Go Home Google News, You're Drunk

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"Well, it looks like Google News was inebriated as well!" Daniel wrote.


Improv for Programmers: Just for Transformers

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We're back again with a little something different, brought to you by Raygun. Once again, the cast of "Improv for Programmers" is going to create some comedy on the fly for you, and this time… you could say it's… transformative. Today's episode contains small quantities of profanity.

Raygun provides a window into how users are really experiencing your software applications.


Business Driven Development

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Every now and then, you come across a special project. You know the sort, where some business user decides that they know exactly what they need and exactly how it should be built. They get the buy-in of some C-level shmoe by making sure that their lips have intimate knowledge of said C-level butt. Once they have funding, they have people hired and begin to bark orders.

Toonces, the Driving Cat

About 8 years ago, I had the privilege experience of being on such a project. When we were given the phase-I specs, all the senior tech people immediately said that there was no way to perform a sane daily backup and data-roll for the next day. The response was "We're not going to worry about backups and daily book-rolls until later". We all just cringed, made like good little HPCs and followed our orders to march onward.


Aggregation of Concatenation

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A few years back, JSON crossed the “really good hammer” threshold. It has a good balance of being human readable, relatively compact, and simple to parse. It thus has become the go-to format for everything. “KoHHeKT” inherited a service which generates some JSON from an in-memory tree structure. This is exactly the kind of situation where JSON shines, and it would be trivial to employ one of the many JSON serialization libraries available for C# to generate JSON on demand.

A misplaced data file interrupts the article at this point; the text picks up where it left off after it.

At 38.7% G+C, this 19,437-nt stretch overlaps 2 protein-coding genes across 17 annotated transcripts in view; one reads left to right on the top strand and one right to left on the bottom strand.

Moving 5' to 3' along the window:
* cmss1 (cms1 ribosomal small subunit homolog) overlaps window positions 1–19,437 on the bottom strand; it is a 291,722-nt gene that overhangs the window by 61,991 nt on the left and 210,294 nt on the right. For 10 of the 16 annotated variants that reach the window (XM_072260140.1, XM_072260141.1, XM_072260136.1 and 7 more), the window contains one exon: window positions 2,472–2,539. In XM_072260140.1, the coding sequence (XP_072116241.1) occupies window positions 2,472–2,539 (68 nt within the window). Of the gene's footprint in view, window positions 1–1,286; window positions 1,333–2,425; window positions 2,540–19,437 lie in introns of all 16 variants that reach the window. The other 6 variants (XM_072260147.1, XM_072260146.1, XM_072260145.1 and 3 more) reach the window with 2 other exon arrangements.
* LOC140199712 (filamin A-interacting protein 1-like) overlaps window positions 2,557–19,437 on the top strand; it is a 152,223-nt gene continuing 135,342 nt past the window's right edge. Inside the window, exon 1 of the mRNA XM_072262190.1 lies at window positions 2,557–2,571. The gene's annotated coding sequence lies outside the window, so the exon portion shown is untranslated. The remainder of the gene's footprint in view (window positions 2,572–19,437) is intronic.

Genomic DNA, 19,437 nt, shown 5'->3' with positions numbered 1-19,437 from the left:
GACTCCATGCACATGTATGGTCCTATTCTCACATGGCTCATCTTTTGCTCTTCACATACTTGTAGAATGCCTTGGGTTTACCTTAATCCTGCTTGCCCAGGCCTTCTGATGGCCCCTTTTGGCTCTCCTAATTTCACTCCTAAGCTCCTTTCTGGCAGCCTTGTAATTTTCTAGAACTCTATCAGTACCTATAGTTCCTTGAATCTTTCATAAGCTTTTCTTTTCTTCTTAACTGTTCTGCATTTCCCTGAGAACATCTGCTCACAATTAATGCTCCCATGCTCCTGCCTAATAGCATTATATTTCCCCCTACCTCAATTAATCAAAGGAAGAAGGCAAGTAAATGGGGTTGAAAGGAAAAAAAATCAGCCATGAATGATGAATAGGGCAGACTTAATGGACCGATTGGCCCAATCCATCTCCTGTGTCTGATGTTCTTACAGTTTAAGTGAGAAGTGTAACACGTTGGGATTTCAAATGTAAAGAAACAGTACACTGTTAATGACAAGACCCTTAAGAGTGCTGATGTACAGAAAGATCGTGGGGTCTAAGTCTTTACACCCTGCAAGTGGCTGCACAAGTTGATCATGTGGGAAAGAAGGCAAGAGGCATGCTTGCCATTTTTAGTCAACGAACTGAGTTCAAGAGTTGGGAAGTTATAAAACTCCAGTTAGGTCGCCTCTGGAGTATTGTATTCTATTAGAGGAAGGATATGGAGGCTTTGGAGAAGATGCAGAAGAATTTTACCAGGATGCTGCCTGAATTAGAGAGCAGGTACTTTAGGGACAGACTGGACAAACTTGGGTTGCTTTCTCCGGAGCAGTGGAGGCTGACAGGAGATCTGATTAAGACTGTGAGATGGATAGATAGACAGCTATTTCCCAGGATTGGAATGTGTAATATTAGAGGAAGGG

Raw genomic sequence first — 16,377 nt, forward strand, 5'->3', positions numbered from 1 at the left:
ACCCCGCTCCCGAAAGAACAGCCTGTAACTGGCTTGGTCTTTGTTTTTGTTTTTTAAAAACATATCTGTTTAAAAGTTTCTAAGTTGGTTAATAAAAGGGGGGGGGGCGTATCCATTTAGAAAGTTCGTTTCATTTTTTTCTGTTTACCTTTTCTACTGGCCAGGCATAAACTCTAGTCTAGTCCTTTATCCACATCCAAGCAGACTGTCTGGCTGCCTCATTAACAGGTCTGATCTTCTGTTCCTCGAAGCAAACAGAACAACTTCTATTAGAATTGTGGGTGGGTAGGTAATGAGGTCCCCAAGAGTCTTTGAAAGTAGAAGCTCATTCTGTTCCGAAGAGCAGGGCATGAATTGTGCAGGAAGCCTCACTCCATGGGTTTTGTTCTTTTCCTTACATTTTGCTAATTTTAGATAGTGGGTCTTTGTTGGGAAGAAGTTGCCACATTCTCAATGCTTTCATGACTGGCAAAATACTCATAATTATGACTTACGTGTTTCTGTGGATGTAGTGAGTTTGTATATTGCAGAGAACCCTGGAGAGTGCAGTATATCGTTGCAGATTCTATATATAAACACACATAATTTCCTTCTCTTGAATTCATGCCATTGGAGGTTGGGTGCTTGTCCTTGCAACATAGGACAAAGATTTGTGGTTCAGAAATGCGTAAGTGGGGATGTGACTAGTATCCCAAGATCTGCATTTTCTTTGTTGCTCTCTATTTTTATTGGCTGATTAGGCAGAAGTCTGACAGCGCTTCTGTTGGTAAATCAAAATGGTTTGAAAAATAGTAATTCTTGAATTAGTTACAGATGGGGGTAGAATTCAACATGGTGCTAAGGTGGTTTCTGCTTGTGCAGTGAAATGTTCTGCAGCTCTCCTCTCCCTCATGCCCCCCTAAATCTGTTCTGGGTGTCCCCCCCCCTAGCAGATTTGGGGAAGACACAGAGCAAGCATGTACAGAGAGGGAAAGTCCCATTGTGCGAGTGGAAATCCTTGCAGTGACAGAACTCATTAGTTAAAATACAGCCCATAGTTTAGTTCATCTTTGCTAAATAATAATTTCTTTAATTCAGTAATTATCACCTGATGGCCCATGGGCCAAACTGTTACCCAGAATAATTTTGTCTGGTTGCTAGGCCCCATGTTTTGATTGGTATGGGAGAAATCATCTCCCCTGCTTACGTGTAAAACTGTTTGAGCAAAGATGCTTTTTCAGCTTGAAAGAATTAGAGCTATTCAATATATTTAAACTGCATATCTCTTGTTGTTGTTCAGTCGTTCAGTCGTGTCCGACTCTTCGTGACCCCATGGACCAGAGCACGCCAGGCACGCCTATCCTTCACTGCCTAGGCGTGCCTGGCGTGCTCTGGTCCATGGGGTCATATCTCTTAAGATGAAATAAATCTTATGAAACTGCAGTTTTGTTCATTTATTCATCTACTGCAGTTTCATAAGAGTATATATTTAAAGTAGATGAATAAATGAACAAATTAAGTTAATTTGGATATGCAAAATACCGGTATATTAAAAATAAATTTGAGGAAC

Orrrrr… you could use LINQ aggregations, string formatting and trims…


The New Guy (Part I)

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After working mind-numbing warehouse jobs for several years, Jesse was ready for a fresh start in Information Technology. The year 2015 brought him a newly-minted Computer and Networking Systems degree from Totally Legit Technical Institute. It would surely help him find gainful employment, all he had to do was find the right opportunity.

DNS hierarchy Seeking the right opportunity soon turned in to any opportunity. Jesse came across a posting for an IT Systems Administrator that piqued his interest but the requirements and responsibilities left a lot to be desired. They sought someone with C++ and Microsoft Office experience who would perform "General IT Admin Work" and "Other Duties as assigned". None of those things seemed to fit together, but he applied anyway.


Perfectly Technical Difficulties

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David G. wrote, "For once, I'm glad to see technical issues being presented in a technical way."


Improv for Programmers: Inventing the Toaster

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We always like to change things up a little bit here at TDWTF, and thanks to our sponsor Raygun, we've got a chance to bring you a little treat, or at least something a little different.

We're back with a new podcast, but this one isn't a talk show or storytelling format, or even a radio play. Remy rounded up some of the best comedians in Pittsburgh who were also in IT, and bundled them up to do some improv, using articles from our site and real-world IT news as inspiration. It's… it's gonna get weird.


Return of the Mask

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Sometimes, you learn something new, and you suddenly start seeing it show up anywhere. The Baader-Meinhof Phenomenon is the name for that. Sometimes, you see one kind of bad code, and the same kind of bad code starts showing up everywhere. Yesterday we saw a nasty attempt to use bitmasks in a loop.

Today, we have Michele’s contribution, of a strange way of interacting with bitmasks. The culprit behind this code was a previous PLC programmer, even if this code wasn’t running straight on the PLC.


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